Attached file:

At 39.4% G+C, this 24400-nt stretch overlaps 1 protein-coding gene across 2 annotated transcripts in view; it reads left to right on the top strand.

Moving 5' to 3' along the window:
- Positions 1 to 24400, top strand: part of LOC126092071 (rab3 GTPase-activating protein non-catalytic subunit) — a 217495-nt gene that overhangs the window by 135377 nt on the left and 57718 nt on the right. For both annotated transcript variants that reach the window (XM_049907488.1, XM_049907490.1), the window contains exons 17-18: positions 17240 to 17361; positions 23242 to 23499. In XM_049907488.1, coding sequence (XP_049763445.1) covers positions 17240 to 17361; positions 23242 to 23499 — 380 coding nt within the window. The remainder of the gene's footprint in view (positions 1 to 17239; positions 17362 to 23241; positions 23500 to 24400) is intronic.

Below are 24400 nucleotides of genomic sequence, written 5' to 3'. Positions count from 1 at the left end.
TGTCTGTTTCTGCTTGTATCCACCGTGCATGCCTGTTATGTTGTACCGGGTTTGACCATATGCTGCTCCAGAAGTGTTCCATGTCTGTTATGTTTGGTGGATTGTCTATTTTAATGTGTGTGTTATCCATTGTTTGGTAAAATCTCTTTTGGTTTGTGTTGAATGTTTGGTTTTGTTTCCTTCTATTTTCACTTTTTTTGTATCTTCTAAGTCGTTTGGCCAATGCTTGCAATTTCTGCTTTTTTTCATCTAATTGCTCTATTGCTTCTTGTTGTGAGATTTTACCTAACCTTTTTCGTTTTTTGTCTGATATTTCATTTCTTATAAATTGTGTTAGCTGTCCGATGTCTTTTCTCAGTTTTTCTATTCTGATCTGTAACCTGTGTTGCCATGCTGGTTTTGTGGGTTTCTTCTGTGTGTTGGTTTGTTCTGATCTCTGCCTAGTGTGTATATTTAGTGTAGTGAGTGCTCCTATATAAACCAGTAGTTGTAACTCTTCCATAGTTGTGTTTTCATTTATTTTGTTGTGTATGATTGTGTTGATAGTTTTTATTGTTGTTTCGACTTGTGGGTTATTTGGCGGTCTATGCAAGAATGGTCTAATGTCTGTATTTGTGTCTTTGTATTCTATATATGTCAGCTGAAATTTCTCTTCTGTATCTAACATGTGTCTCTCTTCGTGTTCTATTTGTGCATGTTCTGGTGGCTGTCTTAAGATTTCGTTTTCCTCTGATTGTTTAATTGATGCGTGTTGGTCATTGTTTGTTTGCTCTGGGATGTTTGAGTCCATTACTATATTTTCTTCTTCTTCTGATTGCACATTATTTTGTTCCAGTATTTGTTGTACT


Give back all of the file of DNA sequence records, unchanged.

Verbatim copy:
At 39.4% G+C, this 24400-nt stretch overlaps 1 protein-coding gene across 2 annotated transcripts in view; it reads left to right on the top strand.

Moving 5' to 3' along the window:
- Positions 1 to 24400, top strand: part of LOC126092071 (rab3 GTPase-activating protein non-catalytic subunit) — a 217495-nt gene that overhangs the window by 135377 nt on the left and 57718 nt on the right. For both annotated transcript variants that reach the window (XM_049907488.1, XM_049907490.1), the window contains exons 17-18: positions 17240 to 17361; positions 23242 to 23499. In XM_049907488.1, coding sequence (XP_049763445.1) covers positions 17240 to 17361; positions 23242 to 23499 — 380 coding nt within the window. The remainder of the gene's footprint in view (positions 1 to 17239; positions 17362 to 23241; positions 23500 to 24400) is intronic.

Below are 24400 nucleotides of genomic sequence, written 5' to 3'. Positions count from 1 at the left end.
TGTCTGTTTCTGCTTGTATCCACCGTGCATGCCTGTTATGTTGTACCGGGTTTGACCATATGCTGCTCCAGAAGTGTTCCATGTCTGTTATGTTTGGTGGATTGTCTATTTTAATGTGTGTGTTATCCATTGTTTGGTAAAATCTCTTTTGGTTTGTGTTGAATGTTTGGTTTTGTTTCCTTCTATTTTCACTTTTTTTGTATCTTCTAAGTCGTTTGGCCAATGCTTGCAATTTCTGCTTTTTTTCATCTAATTGCTCTATTGCTTCTTGTTGTGAGATTTTACCTAACCTTTTTCGTTTTTTGTCTGATATTTCATTTCTTATAAATTGTGTTAGCTGTCCGATGTCTTTTCTCAGTTTTTCTATTCTGATCTGTAACCTGTGTTGCCATGCTGGTTTTGTGGGTTTCTTCTGTGTGTTGGTTTGTTCTGATCTCTGCCTAGTGTGTATATTTAGTGTAGTGAGTGCTCCTATATAAACCAGTAGTTGTAACTCTTCCATAGTTGTGTTTTCATTTATTTTGTTGTGTATGATTGTGTTGATAGTTTTTATTGTTGTTTCGACTTGTGGGTTATTTGGCGGTCTATGCAAGAATGGTCTAATGTCTGTATTTGTGTCTTTGTATTCTATATATGTCAGCTGAAATTTCTCTTCTGTATCTAACATGTGTCTCTCTTCGTGTTCTATTTGTGCATGTTCTGGTGGCTGTCTTAAGATTTCGTTTTCCTCTGATTGTTTAATTGATGCGTGTTGGTCATTGTTTGTTTGCTCTGGGATGTTTGAGTCCATTACTATATTTTCTTCTTCTTCTGATTGCACATTATTTTGTTCCAGTATTTGTTGTACT